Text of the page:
Jeff Bezos' Blue Origin satellite launch protest sustained by GAO

Blue Origin – the space venture headed by Amazon CEO Jeff Bezos – scored a small victory on Monday after the Government Accountability Office (GAO) upheld its protest of an Air Force bidding process for next generation rocket launches.

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The award was to go to two companies for numerous national security satellite launch contracts scheduled through 2027. The lucrative contracts would be split among the two winners.

The GAO determined that the basis for choosing a winner was “inconsistent with applicable procurement law and regulation” because it did not provide reasonable common basis on which offerors were expected “to compete and have their proposals evaluated.”

Blue Origin challenged the process – pre-award – in August, alleging it would create a duopoly by barring new entrants and restricting competition.

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In a statement provided to FOX Business, Blue Origin CEO Bob Smith, thanked the GAO for looking into the “serious issues.”

“This is an important mission to Blue Origin, and we remain committed to our long-term partnership with the Air Force and to working with them as they address the GAO’s recommendations,” Smith said.

According to a copy of Blue Origin’s complaint viewed by Defense News, the company had issues with multiple parts of the request for proposal. It argued the selection process – looking for the two competitors that provided the best value – was too vague. It also took issue with a provision allowing bidders to list backup launch vehicles in case a problem arose with the new rocket. That part, in particular, may appear to favor United Launch Alliance (a joint Lockheed Martin and Boeing venture) and SpaceX, both of which already have rockets certified by the Air Force.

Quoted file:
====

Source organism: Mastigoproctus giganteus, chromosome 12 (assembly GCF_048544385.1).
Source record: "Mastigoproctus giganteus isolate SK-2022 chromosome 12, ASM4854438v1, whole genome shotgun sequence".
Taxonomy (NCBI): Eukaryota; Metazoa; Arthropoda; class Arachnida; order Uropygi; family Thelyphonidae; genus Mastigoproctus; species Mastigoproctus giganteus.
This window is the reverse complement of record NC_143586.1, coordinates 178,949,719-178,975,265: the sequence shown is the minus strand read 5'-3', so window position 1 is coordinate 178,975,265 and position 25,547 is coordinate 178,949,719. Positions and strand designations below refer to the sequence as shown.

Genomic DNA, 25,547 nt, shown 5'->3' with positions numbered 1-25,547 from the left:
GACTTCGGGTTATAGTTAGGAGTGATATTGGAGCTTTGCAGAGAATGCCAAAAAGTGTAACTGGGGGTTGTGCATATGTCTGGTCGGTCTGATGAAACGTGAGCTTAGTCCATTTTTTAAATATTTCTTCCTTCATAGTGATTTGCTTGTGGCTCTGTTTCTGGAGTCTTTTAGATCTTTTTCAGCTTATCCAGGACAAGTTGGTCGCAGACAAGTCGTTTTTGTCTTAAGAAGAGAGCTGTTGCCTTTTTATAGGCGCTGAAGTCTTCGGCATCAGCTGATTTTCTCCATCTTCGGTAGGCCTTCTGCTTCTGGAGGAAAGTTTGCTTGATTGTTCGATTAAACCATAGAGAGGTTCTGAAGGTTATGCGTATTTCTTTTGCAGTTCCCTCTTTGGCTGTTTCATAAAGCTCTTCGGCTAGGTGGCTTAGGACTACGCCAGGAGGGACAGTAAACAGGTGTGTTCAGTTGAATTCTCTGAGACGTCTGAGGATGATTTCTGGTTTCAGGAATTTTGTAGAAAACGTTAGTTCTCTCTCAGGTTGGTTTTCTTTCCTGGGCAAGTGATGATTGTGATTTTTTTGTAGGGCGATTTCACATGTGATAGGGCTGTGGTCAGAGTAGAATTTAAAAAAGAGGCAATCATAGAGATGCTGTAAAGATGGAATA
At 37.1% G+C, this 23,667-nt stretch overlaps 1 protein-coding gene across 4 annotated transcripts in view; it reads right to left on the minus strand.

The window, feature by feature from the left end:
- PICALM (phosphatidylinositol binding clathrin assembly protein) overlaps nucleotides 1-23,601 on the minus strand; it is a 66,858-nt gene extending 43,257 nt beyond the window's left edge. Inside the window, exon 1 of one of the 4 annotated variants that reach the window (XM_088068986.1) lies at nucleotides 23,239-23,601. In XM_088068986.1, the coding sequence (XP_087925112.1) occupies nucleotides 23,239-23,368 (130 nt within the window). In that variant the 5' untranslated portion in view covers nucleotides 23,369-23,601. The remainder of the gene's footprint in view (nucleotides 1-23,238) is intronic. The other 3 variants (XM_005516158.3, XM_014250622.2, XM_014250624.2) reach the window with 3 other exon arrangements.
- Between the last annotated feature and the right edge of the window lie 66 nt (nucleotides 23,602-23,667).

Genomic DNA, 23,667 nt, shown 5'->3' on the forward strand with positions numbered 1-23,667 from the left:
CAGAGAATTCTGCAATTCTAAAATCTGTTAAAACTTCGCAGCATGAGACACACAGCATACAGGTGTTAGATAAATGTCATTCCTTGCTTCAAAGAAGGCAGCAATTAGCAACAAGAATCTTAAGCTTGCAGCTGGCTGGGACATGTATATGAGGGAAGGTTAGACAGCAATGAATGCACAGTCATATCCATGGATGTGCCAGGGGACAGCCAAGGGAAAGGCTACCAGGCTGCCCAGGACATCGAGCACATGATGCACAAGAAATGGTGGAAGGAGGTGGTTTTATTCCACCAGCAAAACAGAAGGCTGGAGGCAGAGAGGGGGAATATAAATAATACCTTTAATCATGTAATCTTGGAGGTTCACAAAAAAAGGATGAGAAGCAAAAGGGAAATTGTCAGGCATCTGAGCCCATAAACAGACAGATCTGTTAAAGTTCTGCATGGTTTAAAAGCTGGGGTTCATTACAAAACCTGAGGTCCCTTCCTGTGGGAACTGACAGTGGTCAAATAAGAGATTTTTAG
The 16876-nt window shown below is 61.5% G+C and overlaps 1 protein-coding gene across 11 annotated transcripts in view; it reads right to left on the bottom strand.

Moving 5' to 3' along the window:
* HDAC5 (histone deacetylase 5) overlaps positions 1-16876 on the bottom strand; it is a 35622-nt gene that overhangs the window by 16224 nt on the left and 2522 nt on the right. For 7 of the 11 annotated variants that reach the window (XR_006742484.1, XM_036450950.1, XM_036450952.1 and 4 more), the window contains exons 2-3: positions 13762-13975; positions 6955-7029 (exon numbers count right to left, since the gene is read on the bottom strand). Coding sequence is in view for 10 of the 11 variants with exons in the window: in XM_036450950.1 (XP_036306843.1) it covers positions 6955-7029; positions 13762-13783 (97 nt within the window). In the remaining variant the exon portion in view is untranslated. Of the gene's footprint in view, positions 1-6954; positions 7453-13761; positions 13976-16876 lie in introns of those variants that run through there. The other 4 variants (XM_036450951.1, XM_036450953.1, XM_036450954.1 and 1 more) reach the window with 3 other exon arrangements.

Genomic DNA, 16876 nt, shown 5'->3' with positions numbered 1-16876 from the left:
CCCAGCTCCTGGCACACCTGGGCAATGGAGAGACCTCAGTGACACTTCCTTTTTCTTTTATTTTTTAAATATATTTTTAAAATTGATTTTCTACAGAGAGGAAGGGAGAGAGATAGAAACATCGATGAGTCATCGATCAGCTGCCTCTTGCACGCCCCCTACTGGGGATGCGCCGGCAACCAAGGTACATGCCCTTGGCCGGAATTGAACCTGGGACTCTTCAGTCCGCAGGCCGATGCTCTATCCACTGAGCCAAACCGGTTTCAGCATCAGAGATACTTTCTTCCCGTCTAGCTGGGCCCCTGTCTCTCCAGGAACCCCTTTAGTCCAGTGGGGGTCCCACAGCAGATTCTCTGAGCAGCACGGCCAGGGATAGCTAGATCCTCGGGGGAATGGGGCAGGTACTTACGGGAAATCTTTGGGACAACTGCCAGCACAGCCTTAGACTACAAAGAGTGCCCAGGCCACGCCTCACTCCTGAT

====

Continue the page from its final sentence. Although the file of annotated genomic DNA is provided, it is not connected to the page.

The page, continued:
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The Air Force awarded $2.3 billion to Blue Origin, Northrop Grumman and ULA last year to develop rockets that met its launch requirements. SpaceX filed a lawsuit after it was left out.

Winners of the satellite contract were expected to be announced in 2020. Competitors include United Launch Alliance, Elon Musk’s SpaceX and Northrop Grumman. Blue Origin’s New Glenn rocket is not expected to launch until 2021.

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United Launch Alliance was the company the Air Force turned to for years to fill these types of jobs. In 2014, SpaceX filed a lawsuit requesting to compete – and it has done so several times since.

Meanwhile, Amazon recently challenged the Pentagon over its decision to crown Microsoft the winner in the race for the winner-take-all $10 billion Joint Enterprise Defense Infrastructure (JEDI) contract.

Amazon’s cloud unit, Amazon Web Services, believes the race contained both “errors” and “unmistakable bias."

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Amazon had been considered the frontrunner due to its other standing cloud deals, including a $600 million cloud contract with the CIA. That indicates the company already has the approval to handle sensitive government data. The company, however, got drawn up in public controversy.